You're probably right. The committee for honours is a bit of a whitewash. If the PM says an honour will be given then it will. Because the committee want honours themsleves maybe. When Mr Brown compared the Olympic Athletes to soldiers in Helmand, and said that they should be recognised in the honours list.... it happened.

    It's a pity that the soldiers, to whom he compared the likes of Hoy, didn't get any honours. He seemed to forget the apparent (or unapparent to me) similarity after he handed out the baubles to people who won a race with other people cheering them on... just like in Helmand really....????

  4. Dean.

    The United Nations Security Council is flawed, no doubt, but it is what we have, indeed was part of the argument for going to war. Saddam had refused to co-operate with Security Council dictates.

    So BritAmerica decided they wanted to have a war (it's good for making you look popular when you are crap...witness Mrs Thatcher), and they are thinking of putting it to the Security Council; they send people out to Africa capitals to promise all manner of aid, airports, vanity projects, anything to get them to vote for them. If you support us Excellency, we will give you so many dollars you can build that palace, airport, buy weapons; do whatever you want.....

    Bribery....and corruption? It would be in any other legal setting.

    But there is one (or rather three) great big flies in the ointment. Namely France, China and Russia.

    As the vote in the Security Council was about to come up the weapons inspector Hans Blix asked for extra time. He was fairly sure that there were no wmds, but wanted another couple of weeks to be sure. I remember his speech; he asked for ‘not days but not a month’. President Chirac announced that given that information France would not support an invasion “at this time”. Russia and China agreed with France. The invasion, legally sanctioned by the UN, was dead in the water.

    But BushBlair weren’t going to be thwarted in their electoral strategy of being war presidents by a few cheese eating surrender monkeys (they always forgot to mention China and Russia, but then, they are a bit big to fall out with. Bullies prefer little targets). No siree. Texans and their poodles don’t tolerate garlicy interference, not when they got themselves a nice big slice of oil field to bring in...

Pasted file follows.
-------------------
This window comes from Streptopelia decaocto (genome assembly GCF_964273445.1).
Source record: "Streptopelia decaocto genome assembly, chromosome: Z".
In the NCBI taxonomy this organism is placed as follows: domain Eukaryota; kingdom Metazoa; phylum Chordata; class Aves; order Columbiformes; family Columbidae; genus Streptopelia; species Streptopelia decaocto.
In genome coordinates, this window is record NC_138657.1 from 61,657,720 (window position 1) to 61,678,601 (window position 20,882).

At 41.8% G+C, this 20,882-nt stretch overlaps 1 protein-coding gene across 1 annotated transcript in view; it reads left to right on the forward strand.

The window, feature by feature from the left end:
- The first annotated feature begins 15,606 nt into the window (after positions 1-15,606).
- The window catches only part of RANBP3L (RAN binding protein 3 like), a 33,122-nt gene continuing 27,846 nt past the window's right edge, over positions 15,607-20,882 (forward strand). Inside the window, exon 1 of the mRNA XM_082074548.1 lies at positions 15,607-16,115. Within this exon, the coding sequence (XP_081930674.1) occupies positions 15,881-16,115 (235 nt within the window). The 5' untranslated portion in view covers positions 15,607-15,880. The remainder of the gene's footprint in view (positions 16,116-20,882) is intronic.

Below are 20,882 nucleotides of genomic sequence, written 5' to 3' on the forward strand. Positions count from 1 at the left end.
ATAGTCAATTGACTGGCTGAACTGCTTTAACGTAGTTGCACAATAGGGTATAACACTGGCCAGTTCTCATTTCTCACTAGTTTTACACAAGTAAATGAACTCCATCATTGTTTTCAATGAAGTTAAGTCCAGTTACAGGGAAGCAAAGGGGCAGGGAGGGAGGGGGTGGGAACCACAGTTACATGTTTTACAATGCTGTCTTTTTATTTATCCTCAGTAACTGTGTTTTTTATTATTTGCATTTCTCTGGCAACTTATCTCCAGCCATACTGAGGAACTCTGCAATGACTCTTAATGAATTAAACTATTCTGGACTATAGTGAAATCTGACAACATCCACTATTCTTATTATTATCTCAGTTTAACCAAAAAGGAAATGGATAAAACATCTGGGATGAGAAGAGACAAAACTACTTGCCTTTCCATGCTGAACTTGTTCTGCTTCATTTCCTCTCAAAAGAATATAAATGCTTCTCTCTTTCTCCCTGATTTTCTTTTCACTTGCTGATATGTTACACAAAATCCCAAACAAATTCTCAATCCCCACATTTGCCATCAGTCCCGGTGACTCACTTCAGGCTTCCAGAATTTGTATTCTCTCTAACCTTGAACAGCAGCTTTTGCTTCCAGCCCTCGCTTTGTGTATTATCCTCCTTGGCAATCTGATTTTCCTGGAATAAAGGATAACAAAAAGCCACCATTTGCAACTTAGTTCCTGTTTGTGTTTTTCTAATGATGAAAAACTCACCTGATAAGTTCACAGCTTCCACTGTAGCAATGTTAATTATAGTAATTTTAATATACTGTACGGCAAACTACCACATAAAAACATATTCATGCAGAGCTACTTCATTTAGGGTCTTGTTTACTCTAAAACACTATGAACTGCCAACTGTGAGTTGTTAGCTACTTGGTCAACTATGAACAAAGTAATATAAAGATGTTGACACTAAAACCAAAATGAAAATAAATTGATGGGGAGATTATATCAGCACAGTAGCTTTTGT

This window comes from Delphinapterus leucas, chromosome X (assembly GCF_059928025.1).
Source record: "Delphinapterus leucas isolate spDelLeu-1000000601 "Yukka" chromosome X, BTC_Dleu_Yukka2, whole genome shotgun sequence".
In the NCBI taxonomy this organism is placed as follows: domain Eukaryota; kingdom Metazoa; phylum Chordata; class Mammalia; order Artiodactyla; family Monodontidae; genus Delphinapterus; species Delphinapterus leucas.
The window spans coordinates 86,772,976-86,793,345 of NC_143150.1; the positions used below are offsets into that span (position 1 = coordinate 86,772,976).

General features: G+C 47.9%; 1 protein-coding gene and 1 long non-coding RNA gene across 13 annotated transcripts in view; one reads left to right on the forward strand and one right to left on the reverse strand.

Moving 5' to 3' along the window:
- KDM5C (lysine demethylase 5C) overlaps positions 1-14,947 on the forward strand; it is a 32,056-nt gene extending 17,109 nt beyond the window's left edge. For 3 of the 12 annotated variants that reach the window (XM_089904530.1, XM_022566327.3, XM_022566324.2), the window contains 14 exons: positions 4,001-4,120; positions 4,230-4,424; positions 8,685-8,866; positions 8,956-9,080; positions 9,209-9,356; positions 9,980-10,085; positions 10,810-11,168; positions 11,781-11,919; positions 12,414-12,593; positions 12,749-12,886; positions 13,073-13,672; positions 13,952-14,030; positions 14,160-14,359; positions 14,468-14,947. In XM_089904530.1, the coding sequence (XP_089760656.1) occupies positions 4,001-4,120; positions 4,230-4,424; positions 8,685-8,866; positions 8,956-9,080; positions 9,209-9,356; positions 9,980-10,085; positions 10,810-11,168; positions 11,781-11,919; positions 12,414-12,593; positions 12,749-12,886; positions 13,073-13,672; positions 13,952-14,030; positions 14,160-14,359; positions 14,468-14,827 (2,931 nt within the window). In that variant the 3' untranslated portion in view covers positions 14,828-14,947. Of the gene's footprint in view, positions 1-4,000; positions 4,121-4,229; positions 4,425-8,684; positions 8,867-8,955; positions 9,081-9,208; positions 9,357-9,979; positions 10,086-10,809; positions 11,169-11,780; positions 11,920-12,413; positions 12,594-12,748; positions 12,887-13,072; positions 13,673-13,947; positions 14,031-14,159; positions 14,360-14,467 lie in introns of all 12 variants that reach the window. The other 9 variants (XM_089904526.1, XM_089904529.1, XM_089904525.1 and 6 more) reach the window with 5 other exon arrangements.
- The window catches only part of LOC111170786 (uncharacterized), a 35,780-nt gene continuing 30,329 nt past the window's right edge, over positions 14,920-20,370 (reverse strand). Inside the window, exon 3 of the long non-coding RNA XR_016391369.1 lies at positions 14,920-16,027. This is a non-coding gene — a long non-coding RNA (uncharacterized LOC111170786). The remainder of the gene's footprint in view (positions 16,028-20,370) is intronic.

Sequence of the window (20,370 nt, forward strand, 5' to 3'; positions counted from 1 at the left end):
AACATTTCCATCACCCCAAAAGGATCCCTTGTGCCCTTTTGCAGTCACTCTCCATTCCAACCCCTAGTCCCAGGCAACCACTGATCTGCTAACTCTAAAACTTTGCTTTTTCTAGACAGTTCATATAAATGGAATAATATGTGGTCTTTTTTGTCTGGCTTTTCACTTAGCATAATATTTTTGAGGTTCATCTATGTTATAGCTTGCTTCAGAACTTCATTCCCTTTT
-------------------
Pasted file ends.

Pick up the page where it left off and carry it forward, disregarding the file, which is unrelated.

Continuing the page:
And so, believing themselves to be bigger than the UN, the USUK went ahead anyway, with another couple of right wing wingnuts, in the PMs of Spain (Aznar-Lopez) and Italy (nothing criminal about Berlusconi..ahem, allegedly).

    Now I call that illegal Dean. Yes, the laws are vague, and even clever men like Mr Goldfinger got it a bit wrong when he said it was “illegal, choke, choke splutter, I mean legal of course , wheeze wheeze, sorry Mr Campbell, sir”.

  5. Brown said yesterday that he wasn't too sure about the legal aspect of the war in Iraq but funded and voted for it anyway. Millions dead and £14Bn wasted with more terrorism created. And he wasn't even sure about the legality of the whole thing as he was kept out of the loop. Scary times we live in.

  6. Tris,

    I don't know if the case of the Iraq war's illegality can be made beyond all reasonable interpretations.

    To my mind there are three prongs on which legality is dependent:

    1. The right of pre-emptive actions for self defence [again due to the vague wording of the Charter, this is technically not automatically unjustifiable]

    2. The breech of resolution 1441 [again, this is dubious at best]

    3. His breech of the 1991 cease fire, as per two UN resolutions [I forget which, I think one of them was 687]

    You may not agree, but there is a technically legal case to be had there. But as I say, the question of morality is seperate, and not be conflated with questions of legal interpretation.

    But good article btw

  7. Anon: Absolutely amazing, I agree, but nothing when you want to keep in with the big Texan boss in the big White House....

  8. Dean: At the end of the day, had it gone to a vote, it would have been chucked out.

  9. PS Dean.... Thanks ... :¬)

  10. Dean,

    To my mind there are three prongs on which legality is dependent:

    1. The murder of innocent men
    2. The murder of innocent women
    3. The murder of innocent children

    By any criteria they are all illegal.

  11. I've always thought that the sophisticated 21st century "western" mind might just have thought of a better way to settle scores than do all of the above Brownlie.

    Somehow it seems inordinately primitive to bomb the hell out of people going about their ordinary lives because you don't like what their leaders are doing.... Terrorism really.

    And how we squeal when it happens to us.